Texas Produced One-Fifth of All Anti-LGBTQ+ Legislation This Year | Dallas Observer


Texas Home to 20% of All Anti-LGBTQ+ Legislation This Year

Texas introduced a significant portion of the nation's anti-LGBTQ+ bills this past session.
Texas introduced a significant portion of the nation's anti-LGBTQ+ bills this past session. Photo by Stavrialena Gontzou on Unsplash
Gov. Greg Abbott on Sunday signed into law Senate Bill 12, which was initially designed as a ban on drag performances in the presence of minors but later amended to remove references to drag and focus on sexually oriented shows. The bill, which takes effect Sept. 1, is one of the many anti-LGBTQ+ bills filed in Texas this past session.

The Lone Star State is a leader when it comes to such legislation, and a recent report from the Human Rights Campaign practically proves it. Texas lawmakers were behind one in five of all anti-LGBTQ+ bills introduced nationwide in 2023, according to HRC.

Cathryn Oakley, the advocacy group’s senior director of legal policy, said the Texas Legislature has been on an “unrelenting anti-transgender path” since 2017.

“Folks are exhausted, and they are afraid, but they will not be bullied, and I take so much hope from the LGBTQ community in Texas who has absolutely refused to give up,” she said. “And at the same time, I know there are so many folks in Texas who are choosing to leave or who will never come to Texas as a result of these laws.”

Texas is a standout in other unsavory areas, too. In addition to featuring 20% of the nation’s anti-LGBTQ+ bills, it’s previously been named the No. 1 state for white supremacist propaganda.

Conservative leaders are pushing back against the premise of Pride Month even while certain cities move to honor it. Dallas, for instance, raised its official Pride flag at the start of June.

Anti-LGBTQ+ mobilization is also spiking nationwide, with protesters rallying outside drag and Pride events. The far-right militia Proud Boys and Patriot Front, a Texas-based white supremacist hate group, had both reportedly planned to ramp up attacks on LGBTQ+ events and businesses in June.

Johnathan Gooch, communications director for Equality Texas, estimates that the latest legislative session saw around 140 anti-LGBTQ+ bills. Among them were proposals to ban gender-affirming care for trans youth in Texas.

“I wouldn't bet against LGBTQ Texans.” – Cathryn Oakley, Human Rights Campaign

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Such legislation has worked to create an unsafe climate for many Texans, sometimes leading to deadly consequences. Gooch noted that earlier this month, a man fatally shot a woman in an Austin suburb after calling her a homophobic slur.

“So when lawmakers repeat this harmful rhetoric, they are normalizing bullying,” he said. “They are setting an example for the rest of Texas, and they give permission to these radical people to do some really violent things. And I think we need to hold lawmakers accountable to the words they use when speaking about the LGBTQ community.”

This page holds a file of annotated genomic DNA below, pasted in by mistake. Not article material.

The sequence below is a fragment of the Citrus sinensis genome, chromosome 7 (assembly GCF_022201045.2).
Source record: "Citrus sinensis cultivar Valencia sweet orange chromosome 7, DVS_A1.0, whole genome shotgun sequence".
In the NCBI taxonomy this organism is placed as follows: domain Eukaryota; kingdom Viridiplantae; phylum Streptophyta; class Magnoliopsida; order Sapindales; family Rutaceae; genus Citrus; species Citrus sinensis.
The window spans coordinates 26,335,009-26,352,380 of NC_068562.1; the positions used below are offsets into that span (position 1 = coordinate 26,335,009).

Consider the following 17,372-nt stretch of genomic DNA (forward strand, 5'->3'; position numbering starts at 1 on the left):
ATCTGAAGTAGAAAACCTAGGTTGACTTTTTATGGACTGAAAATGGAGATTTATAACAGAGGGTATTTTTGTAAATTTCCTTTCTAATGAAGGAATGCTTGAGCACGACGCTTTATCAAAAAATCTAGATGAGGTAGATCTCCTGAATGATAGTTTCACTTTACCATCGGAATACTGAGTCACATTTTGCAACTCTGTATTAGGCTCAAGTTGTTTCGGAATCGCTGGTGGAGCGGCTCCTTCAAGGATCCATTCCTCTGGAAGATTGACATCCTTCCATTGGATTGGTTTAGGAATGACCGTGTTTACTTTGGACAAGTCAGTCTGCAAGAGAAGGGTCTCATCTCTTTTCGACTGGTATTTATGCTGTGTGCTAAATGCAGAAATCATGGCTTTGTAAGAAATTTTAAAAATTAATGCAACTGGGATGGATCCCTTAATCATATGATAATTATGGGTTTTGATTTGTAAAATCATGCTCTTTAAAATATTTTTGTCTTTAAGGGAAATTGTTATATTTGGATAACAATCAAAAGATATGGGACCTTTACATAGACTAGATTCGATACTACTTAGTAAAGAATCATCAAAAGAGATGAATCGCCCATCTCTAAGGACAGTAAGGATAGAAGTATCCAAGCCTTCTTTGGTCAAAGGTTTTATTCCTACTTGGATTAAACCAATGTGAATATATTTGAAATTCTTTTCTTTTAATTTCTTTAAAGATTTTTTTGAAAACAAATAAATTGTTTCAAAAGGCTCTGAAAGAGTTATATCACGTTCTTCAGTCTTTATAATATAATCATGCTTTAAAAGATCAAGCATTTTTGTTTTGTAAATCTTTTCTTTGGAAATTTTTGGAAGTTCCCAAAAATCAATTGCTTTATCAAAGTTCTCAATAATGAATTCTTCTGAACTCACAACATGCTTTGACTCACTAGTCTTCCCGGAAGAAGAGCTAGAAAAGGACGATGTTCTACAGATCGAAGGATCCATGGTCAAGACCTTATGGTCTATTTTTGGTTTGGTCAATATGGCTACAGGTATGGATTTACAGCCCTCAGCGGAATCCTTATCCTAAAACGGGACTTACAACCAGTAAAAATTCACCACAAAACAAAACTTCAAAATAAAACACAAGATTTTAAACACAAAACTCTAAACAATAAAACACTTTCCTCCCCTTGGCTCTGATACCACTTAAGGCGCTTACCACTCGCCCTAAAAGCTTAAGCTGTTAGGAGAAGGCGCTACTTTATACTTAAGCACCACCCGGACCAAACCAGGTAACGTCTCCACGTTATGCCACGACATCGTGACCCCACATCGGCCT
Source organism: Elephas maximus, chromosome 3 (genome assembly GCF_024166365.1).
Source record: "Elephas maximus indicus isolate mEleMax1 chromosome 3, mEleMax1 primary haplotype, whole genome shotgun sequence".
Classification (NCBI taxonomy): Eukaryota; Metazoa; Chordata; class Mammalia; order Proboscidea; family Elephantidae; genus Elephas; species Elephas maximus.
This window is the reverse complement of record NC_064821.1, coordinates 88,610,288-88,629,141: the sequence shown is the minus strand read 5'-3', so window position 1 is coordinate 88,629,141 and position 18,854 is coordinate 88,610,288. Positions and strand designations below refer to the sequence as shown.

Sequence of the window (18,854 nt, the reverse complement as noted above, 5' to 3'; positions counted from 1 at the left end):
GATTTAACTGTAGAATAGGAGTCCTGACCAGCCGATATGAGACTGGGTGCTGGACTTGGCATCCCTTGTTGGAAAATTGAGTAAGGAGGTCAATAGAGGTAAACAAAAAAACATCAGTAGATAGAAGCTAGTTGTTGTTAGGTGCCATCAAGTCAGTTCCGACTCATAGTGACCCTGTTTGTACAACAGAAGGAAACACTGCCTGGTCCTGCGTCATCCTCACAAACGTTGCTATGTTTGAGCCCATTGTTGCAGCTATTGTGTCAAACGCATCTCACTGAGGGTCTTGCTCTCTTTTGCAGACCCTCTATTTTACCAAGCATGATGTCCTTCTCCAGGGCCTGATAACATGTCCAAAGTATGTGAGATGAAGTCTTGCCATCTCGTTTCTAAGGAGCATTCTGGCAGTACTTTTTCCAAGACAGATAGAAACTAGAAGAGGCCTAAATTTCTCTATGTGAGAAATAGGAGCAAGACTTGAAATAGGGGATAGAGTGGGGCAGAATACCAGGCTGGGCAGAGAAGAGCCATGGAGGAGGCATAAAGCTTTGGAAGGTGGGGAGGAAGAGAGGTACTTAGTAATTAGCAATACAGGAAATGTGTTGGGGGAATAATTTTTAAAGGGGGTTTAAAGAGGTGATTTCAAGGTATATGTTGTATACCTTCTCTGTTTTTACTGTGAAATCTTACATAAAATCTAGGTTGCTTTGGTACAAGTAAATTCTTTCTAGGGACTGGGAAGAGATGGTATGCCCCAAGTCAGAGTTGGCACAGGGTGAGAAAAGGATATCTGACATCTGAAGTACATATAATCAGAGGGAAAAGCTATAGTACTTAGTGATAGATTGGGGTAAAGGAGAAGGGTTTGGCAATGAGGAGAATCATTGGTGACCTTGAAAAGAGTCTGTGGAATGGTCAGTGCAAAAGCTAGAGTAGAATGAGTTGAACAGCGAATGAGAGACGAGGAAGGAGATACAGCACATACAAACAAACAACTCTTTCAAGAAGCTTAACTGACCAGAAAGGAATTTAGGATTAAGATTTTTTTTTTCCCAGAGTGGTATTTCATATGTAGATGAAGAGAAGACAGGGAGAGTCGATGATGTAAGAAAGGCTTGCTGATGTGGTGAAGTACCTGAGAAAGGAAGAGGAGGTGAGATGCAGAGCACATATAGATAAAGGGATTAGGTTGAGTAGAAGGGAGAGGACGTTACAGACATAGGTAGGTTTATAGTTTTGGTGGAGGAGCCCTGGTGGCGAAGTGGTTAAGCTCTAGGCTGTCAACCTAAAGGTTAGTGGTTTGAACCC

Gooch also called North Texas “a hotspot for anti-LGBTQ violence.”

HRC’s Oakley said the 2023 legislative session was a “different story” than some of its recent predecessors. “Texas will end up passing more bad legislation into law this year than it has since 2017 combined,” she said.

As someone who spends time in state legislatures for a living, Oakley noticed that Texas stands out in another way. She said she’d never before witnessed such an “unbelievable” police presence like the one in the state Capitol on days when LGBTQ+ issues were being considered.

Abbott may be attempting to carve out a national name for himself by championing extreme laws, but it comes at the expense of LGBTQ+ Texans’ safety, she said.

“It is becoming an increasingly untenable place for LGBTQ folks to live,” Oakley said.

The anti-LGBTQ+ moral panic is reaching a fever pitch. Earlier this month, the Human Rights Campaign, which was founded in 1980, declared a state of emergency for LGBTQ+ Americans — for the first time in the organization’s history.

Texas parent Rachel Gonzales, who has a transgender daughter, told the group that her family has fought for years to remain in the Lone Star State.

“Despite the exponentially heightened threats we face today from hate-filled legislators, we are still surrounded by Texans who know, love and support us,” said Gonzales, a member of HRC’s Parents for Transgender Equality Council. “It is horrifying that so many families are being used as pawns in this manufactured debate from political extremists. We want every trans kid and adult here to know that they are not alone, we are staying put and we’ll be fighting right here alongside you.”

Oakley sees “so much hope for the state of Texas,” but she isn’t so sure about the state’s GOP-majority Legislature. Still, she said that LGBTQ+ Texans and their allies will continue to persevere.

“Our fight is to make sure that everyone gets to live in Texas and be who they really are, and Texas — of all states — will not go down without a fight,” she said. “So, I wouldn't bet against LGBTQ Texans.”
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Simone Carter is a staff news reporter at the Dallas Observer who graduated from the University of North Texas' Mayborn School of Journalism. Her favorite color is red, but she digs Miles Davis' Kind of Blue.
Contact: Simone Carter

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